For folk tales and scary stories, especially ones taken from legends that have been making the rounds for many years, Alvin Schwartz is always my guy. He proved his ability at shaping and retelling tales of terror in his Scary Stories to Tell in the Dark trilogy, crafting versions of legends that still give me goosebumps no matter how many times I've read them, and he's almost as good at writing scary stories for even younger kids, those making the transition from picture books to chapter books For folk tales and scary stories, especially ones taken from legends that have been making the rounds for many years, Alvin Schwartz is always my guy. He proved his ability at shaping and retelling tales of terror in his Scary Stories to Tell in the Dark trilogy, crafting versions of legends that still give me goosebumps no matter how many times I've read them, and he's almost as good at writing scary stories for even younger kids, those making the transition from picture books to chapter books. As with In a Dark, Dark Room, Alvin Schwartz in Ghosts!: Ghostly Tales from Folklore has managed to conjure up a little bit of that hair-raising sensation from his books for older kids, despite the fact that these stories are generally only a few pages long and never use more than three or four simple sentences per page. In truth, I can't think of anyone who wouldn't enjoy this book. Ghosts! opens with "The Haunted House", a pithy tale derived from an English humor bit that floated around in the 1970s. What could have been told as a scary story is instead framed comedically, and gets things started for younger readers with the assurance that this book won't be too frightening for them. Next comes "Susie", which for my money is probably the best story of the whole lot. A surprise awaits a young girl named Nan and her mother as they find a nice little cat they want to buy from a pet shop. Purchasing that particular cat, however, isn't as simple as it seems. After this is a story with a definite old United Kingdom feel to it, "A Little Green Bottle", which hearkens back to Gaelic legends about troublesome ghosts who harass the same person in death as they did when they were alive. In this case the victim is a boy named Joe, who seems fated to be bothered by the ghost of a former classmate for the rest of his life. That is, until he comes up with an idea that could get him off the hook... "The Umbrella" is a somewhat odd interlude about a man who receives an unexpected small gift while doing a good deed in a graveyard one day, only to pay it forward in surprising fashion many years later when the right time has come. "Three Little Ghosts" is just a single page in length, but its poetry is charming and funny, and the accompanying illustration is a good addition to the text. "The Teeny-Tiny Woman" is a "jump" story for the younger set, a scaled-down version of "Mi Ti Doughty Walker", "The Big Toe", "The Attic", and a hundred other stories designed to provide that "jump" moment right at the end of the narrative. The final tale in the collection is "Ghost, Get Lost", which isn't as much a story as it is the relation of a short incantation said to banish any unwanted ghost if put into use. The book concludes with a brief rundown of where each basic story was found, and whether or not it was changed for the purposes of this book. No one can hold a candle to the illustrations done by Stephen Gammell in Alvin Schwartz's Scary Stories trilogy, but Victoria Chess does a nice job in her own right for Ghosts!, subtly bringing out the scariness of each story without making it too intense for the youngest readers. I especially liked her drawing of the sunset over the graveyard on the final page opposite the "Where the Stories Come From" section, the orange beams of the setting sun softly illuminating a headstone with the words "THE END" engraved on it, a laurel wreath laid respectfully on the grassy mound in honor of the person resting in peace below. Even as this surprisingly touching scene demonstrates that there really is nothing to fear in a graveyard, it's just a place for us to remember and honor our loved ones who can no longer be here with us, we're also reminded that the preceding stories have all been about the idea that death isn't always "THE END", that there's humor and adventure and discovery associated with it and not necessarily anything to fear. Victoria Chess imparts all this in a single sweetly wistful illustration, which is an accomplishment. I'm a fan of Alvin Schwartz for life, and I know I'm going to be back at it with this book many more times in the future, enjoying the stories on my own and with others at the Halloween season or anytime, for that matter. We lost a lot when Alvin Schwartz passed away in 1992, but I will never forget his profound contributions to children's literature, and I hope others remember as well. Ghosts! is yet another solid storytelling effort from one of our best children's folklorists, and I could easily be persuaded to give it two and a half stars.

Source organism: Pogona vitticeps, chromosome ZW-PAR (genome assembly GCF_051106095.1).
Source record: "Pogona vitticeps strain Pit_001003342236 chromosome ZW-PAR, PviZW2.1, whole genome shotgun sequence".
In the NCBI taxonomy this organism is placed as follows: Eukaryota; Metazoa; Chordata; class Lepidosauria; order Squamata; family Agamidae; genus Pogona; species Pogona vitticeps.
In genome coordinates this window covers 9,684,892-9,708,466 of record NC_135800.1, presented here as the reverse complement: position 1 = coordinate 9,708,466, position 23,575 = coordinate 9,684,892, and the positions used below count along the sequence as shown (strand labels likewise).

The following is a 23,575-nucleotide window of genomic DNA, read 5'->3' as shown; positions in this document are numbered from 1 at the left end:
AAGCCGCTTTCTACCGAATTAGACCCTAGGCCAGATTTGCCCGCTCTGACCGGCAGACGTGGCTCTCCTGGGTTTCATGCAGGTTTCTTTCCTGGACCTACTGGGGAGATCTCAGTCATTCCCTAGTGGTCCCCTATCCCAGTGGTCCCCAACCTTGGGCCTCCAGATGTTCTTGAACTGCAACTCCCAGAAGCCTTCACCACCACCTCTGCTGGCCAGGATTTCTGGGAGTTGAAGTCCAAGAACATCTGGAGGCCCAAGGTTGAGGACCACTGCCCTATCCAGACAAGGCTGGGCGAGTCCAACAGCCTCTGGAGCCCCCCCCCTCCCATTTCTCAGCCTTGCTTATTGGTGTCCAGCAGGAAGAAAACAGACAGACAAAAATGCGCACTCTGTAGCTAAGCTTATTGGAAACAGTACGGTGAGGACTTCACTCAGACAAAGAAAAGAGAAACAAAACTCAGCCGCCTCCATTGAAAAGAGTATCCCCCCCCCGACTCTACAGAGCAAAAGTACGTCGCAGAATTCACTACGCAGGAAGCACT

2. 4 out of 5